There are several definitions of health communication. For the most part, all of them point to a similar role of this approach in the process of advocating for and improving individual or public health outcomes. This section analyzes and aims to consolidate different definitions for health communication. This analysis starts from the literal and historical meaning of the word communication. What Is Communication?
An understanding of health communication theory and practice requires reflection on the literal meaning of the word communication. Communication is defined in this way: “1. Exchange of information, between individuals, for example, by means of speaking, writing, or using a common system of signs and behaviors; 2. Message—a spoken or written message; 3. Act of communicating ; 4. Rapport—a sense of mutual understanding and sympathy; 5.
Access—a means of access or communication, for example, a connecting door” (Encarta Dictionary: English, North America). In fact, all of these meanings can help define the modalities of well-designed health communication programs. As with other forms of communication, health communication should be based on a two-way exchange of information that uses a “common system of signs and behaviors.”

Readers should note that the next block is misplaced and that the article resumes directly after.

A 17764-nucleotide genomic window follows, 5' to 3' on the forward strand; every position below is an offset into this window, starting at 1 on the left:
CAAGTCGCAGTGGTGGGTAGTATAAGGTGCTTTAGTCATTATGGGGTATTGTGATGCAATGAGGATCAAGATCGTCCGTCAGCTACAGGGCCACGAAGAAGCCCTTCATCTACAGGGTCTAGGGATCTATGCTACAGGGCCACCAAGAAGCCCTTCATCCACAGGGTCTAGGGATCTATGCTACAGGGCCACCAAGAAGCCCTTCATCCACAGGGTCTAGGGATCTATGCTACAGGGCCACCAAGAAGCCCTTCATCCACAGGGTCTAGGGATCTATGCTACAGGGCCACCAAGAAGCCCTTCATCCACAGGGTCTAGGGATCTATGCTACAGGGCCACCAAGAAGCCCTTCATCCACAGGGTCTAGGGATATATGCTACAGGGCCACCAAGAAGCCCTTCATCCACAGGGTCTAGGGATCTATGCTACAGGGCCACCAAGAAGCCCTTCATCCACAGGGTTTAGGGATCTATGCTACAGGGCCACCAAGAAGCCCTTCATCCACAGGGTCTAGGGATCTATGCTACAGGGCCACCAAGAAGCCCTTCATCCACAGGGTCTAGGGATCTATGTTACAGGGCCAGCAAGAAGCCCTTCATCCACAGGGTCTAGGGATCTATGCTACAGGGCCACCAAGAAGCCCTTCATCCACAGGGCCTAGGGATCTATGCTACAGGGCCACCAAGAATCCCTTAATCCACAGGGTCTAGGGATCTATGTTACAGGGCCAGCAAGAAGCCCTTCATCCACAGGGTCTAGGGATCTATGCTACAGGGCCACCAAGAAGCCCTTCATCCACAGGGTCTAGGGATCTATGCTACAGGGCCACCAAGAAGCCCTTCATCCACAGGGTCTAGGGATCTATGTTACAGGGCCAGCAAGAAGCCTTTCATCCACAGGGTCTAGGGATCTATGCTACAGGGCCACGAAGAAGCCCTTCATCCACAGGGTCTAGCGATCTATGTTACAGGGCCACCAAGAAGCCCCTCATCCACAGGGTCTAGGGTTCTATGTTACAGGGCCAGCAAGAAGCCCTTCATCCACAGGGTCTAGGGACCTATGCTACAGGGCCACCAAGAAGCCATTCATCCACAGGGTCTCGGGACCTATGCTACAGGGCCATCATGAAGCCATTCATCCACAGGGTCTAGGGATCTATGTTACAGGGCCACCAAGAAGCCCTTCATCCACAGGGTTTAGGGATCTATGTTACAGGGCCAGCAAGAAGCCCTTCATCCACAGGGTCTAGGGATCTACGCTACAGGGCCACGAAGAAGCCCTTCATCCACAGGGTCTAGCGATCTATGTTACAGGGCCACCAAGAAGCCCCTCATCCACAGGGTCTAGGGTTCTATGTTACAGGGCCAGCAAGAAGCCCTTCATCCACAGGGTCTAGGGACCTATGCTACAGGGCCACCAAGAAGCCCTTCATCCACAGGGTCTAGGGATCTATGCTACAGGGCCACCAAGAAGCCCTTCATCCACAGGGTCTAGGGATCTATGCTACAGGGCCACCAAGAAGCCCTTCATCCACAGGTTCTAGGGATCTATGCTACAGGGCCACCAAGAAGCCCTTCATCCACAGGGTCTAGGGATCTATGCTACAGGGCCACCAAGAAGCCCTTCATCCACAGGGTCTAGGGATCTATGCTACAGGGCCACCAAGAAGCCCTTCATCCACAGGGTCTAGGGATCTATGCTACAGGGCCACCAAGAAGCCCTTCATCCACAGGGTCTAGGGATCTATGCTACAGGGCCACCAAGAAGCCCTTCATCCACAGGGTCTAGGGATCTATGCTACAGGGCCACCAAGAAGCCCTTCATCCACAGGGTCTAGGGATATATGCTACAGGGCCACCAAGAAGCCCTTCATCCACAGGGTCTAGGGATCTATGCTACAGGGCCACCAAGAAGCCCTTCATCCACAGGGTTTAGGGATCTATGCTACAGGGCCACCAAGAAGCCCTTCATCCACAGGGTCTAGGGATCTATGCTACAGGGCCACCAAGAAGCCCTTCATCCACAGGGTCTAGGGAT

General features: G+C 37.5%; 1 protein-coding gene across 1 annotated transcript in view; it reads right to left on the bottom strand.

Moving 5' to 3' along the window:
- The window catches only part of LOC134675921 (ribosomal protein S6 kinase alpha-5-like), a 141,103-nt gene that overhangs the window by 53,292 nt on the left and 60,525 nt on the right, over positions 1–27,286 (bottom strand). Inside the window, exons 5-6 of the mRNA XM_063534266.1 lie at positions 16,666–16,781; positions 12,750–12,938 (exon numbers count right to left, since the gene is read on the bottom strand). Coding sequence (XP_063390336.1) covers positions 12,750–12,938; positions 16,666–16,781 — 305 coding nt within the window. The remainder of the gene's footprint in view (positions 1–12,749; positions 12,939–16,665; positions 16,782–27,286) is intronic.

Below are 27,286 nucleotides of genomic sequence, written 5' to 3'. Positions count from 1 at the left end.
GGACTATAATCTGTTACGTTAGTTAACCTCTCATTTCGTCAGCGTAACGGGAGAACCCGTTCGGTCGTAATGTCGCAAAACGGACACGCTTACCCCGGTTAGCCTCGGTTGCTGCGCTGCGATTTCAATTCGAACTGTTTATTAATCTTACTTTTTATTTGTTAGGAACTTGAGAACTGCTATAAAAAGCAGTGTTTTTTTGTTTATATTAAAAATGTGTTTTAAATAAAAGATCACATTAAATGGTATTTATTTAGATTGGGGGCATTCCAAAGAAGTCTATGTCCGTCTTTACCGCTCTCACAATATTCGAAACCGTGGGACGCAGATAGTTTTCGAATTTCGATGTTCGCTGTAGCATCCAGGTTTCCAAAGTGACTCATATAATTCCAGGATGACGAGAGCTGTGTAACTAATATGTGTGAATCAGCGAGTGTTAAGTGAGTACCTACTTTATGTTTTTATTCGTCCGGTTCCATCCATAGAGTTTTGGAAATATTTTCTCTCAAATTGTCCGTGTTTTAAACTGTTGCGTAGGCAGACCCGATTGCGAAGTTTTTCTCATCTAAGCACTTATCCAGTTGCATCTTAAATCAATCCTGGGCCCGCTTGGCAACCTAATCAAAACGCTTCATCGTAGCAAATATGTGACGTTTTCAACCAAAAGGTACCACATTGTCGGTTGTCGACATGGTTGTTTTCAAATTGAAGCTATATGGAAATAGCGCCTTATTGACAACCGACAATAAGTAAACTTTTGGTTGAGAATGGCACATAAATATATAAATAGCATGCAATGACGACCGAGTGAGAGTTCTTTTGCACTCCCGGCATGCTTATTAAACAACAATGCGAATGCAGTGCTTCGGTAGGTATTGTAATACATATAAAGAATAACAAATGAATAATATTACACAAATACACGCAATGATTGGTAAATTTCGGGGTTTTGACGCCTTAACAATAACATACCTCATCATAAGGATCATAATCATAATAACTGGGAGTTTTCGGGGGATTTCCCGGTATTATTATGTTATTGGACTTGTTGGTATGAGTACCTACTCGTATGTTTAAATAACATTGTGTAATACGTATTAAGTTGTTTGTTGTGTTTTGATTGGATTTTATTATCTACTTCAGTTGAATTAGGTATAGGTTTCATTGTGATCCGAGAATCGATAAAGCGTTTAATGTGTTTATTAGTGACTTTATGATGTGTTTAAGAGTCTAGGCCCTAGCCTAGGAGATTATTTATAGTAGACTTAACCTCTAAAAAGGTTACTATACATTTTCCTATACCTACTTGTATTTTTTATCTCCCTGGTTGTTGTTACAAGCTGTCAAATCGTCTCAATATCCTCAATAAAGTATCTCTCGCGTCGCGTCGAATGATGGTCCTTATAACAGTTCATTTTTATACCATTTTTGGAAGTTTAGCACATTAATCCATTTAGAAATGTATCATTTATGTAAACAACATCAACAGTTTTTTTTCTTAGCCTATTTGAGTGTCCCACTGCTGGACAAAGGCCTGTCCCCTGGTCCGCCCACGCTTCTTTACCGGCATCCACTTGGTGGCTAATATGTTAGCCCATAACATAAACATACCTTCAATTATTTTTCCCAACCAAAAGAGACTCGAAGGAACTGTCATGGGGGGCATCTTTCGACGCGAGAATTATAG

It should be accessible and create “mutual feelings of understanding and sympathy” among members of the communication team and intended audiences (all audiences the 4 HEALTH COMMUNICATION: FROM THEORY TO PRACTICE Schiavo.c01 2/19/07 1:30 PM Page 4 health communication program is seeking to influence and engage in the communication process; also referred to as target audiences). Finally, communication channels (the means or path used to reach intended audiences with health communication messages and materials, such as the mass media) and messages are the “connecting doors” that allow health communication interventions to reach intended audiences.